Review: The Roaring Girl

Category: Drama, General, Events

Jane Darby’s production of The Roaring Girl was a hilarious romp through Jacobean gender politics reset in the underground cauldron of blurred lines; The False Tails bar in central London, 2014.

Leila Tinne (LI U6) in the title role was a genuine enigma; leather clad, hair in dreadlocks and switching easily between femme fatale and playboy.  What was most impressive in this performance was the way Leila managed to weave in such genuine empathy, as well as hints of isolation and tragedy amidst all of the aggression. ‘Love’, as she sings, ‘is a losing game’

Equally impressive was Tatiana Chater Davies (MM U6) as Ms. Gallipot the simmering cabaret artist whose life on the stage in the inner-play was beautifully reflected in her own personal struggles.  Backed up by a fantastic band of musicians Tatiana produced songs, comedy acts and poignant moments of loneliness.  She was brilliantly supported by Ilya Wray (C3 U6) and Sam Appleton (B1 U6) as the warring clowns competing for her affections.  Ilya, clad only in a striped unitard and studded codpiece (But rumour lies – that he in France was dead!) gave a brave and thoroughly shameless performance as the heroic and lustful Laxton, brilliantly foiled by the squeaking and desperate cuckold portrayed by Sam Appleton’s Gallipot.  Jack Nithvrianakis (LI U6) gave a commanding performance as Sir Alexander, the owner of the The False Tails and protective father to Sebastian (Tom Symington B1 L6), whose desire to marry Mary Fitzallard (Helena Bell MM U6) gave rise to the farcical chain of events.  Both Tom and Helena gave outstanding performances as the young lovers caught up in a world that had forgotten the rules of courtly romance; a society obsessed instead with blurring the lines of sin, lust, vice and liberty.  There were many impressive performances in supporting roles; James Guinness’ (C3 U6) drunk argument with a jacket being a particular highlight.  Kit Edcumbe-Rendle’s (PR L6) Mr. Openwork was a dim-witted delight providing much comedy for Izzie Foster’s (EL L6) frustrated and hard-working wife.  Flora Baring (MM U6) gave a darkly comic performance as the mysterious Goshawk providing a still and gothic contrast to Tilly Bowyer-Knight’s (EL U6) acrobatic Trapdoor.  Hermione Llewelyn-Bowen (CO L6) was sharp and commanding as Mrs. Fitzallard the protective mother of the bride with a family empire at stake. The constant support provided by the ensemble was outstanding both in creating the genuine atmosphere of the bar as much as in taking lead roles in the aggressive and brilliantly choreographed fight sequences.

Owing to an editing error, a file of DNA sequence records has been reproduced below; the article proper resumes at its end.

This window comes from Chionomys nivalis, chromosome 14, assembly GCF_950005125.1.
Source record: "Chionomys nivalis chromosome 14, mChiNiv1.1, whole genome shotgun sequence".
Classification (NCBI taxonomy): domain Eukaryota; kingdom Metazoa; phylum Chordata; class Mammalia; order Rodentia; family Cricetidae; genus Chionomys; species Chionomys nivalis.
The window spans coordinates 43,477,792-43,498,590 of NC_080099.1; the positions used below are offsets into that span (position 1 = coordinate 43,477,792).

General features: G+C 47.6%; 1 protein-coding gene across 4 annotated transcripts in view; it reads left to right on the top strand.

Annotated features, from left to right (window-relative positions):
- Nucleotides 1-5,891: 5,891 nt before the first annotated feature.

Paul Cox’s set design was simply outstanding re-creating a contemporary London bar in fantastic detail.  This in turn was populated by an array of gender-bending costumes from Dale Armitage and a seedy, glowing lighting design from Josh Entecott.  All of this was governed by an outstanding stage manager; Keya Punja (MO L6), whose meticulous attention to detail provided the foundation for such a professional and creative production.  Wildly energetic, fast paced and sharp; a tribute to the director’s ability to tame and harness such a sprawling Jacobean text and unlock the contemporary issues within it.  I am still surprised at how the gender debates of 400 years ago can still be burning hot today.

The performance was topped and tailed by the cautious words of Ben Cameron’s (LI U6) Prologue, ‘some perhaps do flout the plot, saying ‘tis too thin, too weak, too mean; and ‘some for the person will revile the scene’ and yet in the liberal spirit of the play intones the maxim ‘If we to every brain that’s humorous should fashion scenes, we, with the painter, shall in striving to please all, please none at all’. 

David Kenworthy
Head of Drama

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